Unanimous AI predicts OSCARS with 87.5% ACCURACY

Anyone who follows Unanimous AI knows we have mountains of evidence that shows Swarm AI really works, enabling networked human groups to generate better decisions and smarter forecasts and more accurate medical diagnoses and better business evaluations.  Of course, pointing to academic papers is not as much fun as testing our technology against high-profile events where anything can go wrong.  We’ve done this many times, using Swarm AI to predict a wide range of events from the Kentucky Derby and the Super Bowl, to the 2020 election with great success.

Which brings us to the 2023 Academy Awards that aired Sunday night.  For the seventh year in a row, researchers at Unanimous AI invited a group of randomly selected “movie enthusiasts” to participate online as a real-time Swarm Intelligence and predict all major categories of the Oscars.  Our predictions were published in VentureBeat before the event because we are willing to test our technology in full public view.  Again, Swarm AI is not a vote or a poll – these 20 individuals formed a real-time system mediated by swarm-intelligence algorithms that helped them converge on the best combination of their individual insights and intuitions.

The process of predicting the Oscars took about 30 minutes and was conducted entirely online.  It produced the set of results shown in the table below.  As you can see, the swarming method outputs not just a prediction for each award but a probabilistic confidence.  Below is a listing of our predictions (87.5% ACCURATE!), with GREEN showing our correct forecasts:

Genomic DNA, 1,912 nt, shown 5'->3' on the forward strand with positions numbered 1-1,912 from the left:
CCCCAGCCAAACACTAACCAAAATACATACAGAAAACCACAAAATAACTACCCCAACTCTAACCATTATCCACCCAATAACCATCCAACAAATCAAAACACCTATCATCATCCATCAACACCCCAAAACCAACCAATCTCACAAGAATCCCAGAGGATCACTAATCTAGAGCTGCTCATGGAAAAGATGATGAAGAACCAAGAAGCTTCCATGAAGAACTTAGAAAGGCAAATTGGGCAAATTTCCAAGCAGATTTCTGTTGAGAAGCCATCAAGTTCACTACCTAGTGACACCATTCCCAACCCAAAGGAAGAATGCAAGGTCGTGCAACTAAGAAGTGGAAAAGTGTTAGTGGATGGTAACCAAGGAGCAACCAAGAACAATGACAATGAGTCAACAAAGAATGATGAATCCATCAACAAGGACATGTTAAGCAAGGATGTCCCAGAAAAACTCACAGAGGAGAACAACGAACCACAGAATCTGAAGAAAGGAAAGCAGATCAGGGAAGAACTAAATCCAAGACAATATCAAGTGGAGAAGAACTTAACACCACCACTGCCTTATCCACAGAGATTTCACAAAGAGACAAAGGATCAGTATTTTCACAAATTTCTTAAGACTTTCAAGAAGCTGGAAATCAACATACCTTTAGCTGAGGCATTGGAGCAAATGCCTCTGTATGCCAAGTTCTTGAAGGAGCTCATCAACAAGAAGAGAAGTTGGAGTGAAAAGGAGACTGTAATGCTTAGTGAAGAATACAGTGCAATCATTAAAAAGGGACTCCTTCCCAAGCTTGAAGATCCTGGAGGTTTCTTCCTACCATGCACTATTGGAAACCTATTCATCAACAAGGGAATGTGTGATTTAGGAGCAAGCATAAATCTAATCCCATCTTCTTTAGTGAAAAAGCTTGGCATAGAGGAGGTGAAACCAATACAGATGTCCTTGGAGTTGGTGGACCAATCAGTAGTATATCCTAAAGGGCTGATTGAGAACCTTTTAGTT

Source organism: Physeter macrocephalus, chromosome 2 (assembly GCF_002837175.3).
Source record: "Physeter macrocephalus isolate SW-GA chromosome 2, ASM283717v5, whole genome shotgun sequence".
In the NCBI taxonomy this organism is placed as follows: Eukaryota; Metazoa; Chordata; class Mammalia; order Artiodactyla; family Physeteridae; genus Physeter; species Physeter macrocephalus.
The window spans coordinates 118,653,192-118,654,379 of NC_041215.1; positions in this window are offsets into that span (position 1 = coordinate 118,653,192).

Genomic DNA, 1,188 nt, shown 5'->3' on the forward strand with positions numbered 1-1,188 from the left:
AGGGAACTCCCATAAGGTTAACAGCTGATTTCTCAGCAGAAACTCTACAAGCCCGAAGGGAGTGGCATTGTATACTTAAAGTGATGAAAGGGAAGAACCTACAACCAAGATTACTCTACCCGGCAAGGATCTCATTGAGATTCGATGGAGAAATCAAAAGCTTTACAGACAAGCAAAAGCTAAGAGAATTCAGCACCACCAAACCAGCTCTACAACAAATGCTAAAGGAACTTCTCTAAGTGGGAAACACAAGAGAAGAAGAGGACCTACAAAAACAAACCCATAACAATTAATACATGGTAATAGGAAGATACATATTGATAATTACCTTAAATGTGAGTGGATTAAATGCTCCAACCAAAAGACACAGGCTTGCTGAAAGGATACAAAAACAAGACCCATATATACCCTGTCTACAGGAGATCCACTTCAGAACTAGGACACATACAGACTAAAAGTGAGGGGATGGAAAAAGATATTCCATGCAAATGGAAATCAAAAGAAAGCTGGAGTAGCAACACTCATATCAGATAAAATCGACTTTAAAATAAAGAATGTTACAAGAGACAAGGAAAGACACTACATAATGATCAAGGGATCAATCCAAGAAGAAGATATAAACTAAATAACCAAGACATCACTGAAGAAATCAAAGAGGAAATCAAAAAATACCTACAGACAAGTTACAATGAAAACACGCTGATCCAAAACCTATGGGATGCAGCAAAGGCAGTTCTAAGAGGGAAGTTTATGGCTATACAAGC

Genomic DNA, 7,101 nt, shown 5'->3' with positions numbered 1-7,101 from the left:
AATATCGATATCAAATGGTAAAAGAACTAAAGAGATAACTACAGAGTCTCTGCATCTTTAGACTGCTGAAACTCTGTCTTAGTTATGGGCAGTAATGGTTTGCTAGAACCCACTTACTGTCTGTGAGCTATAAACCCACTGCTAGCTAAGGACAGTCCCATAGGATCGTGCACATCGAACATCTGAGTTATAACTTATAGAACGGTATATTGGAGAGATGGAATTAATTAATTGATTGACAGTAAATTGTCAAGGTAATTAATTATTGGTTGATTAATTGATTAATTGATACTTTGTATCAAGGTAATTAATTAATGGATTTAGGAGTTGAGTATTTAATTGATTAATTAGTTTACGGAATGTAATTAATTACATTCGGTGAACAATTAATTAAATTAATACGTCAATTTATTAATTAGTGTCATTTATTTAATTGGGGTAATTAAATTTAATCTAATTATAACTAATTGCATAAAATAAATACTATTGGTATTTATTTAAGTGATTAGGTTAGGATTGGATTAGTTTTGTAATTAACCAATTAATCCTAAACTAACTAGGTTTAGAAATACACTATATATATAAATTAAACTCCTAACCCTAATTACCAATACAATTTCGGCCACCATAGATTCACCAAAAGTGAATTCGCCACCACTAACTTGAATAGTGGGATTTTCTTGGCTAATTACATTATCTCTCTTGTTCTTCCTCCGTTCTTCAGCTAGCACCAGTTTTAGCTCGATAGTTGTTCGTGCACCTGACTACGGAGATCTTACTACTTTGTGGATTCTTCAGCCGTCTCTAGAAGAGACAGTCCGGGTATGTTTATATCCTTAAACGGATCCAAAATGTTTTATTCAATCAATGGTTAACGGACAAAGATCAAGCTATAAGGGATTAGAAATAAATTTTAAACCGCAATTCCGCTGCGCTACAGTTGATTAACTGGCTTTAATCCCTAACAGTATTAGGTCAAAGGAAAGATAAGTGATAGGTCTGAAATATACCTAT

As you can see, we only missed two predictions.  One was not a surprise – “Best Actor” which we knew was a tossup when we gave it 57% probability.  But we did have one big surprise Best Production Design, which was a big surprise.  Still, we are very happy with 87.5% ACCURACY which was better than most professional movie critics and media outlets, including Variety Magazine.  Of course, using artificial swarms to amplify the intelligence of human groups is useful for far more important things than predicting the Oscars.  For example, the United Nations has used ASI to help them forecast famines in hot spots around the globe, while other groups are exploring the use of swarms to facilitate negotiations among entrenched parties with adverse interests.  And business teams around the globe use Swarm AI to improve forecasts, decisions, and prioritizations by harnessing the wisdom of their teams.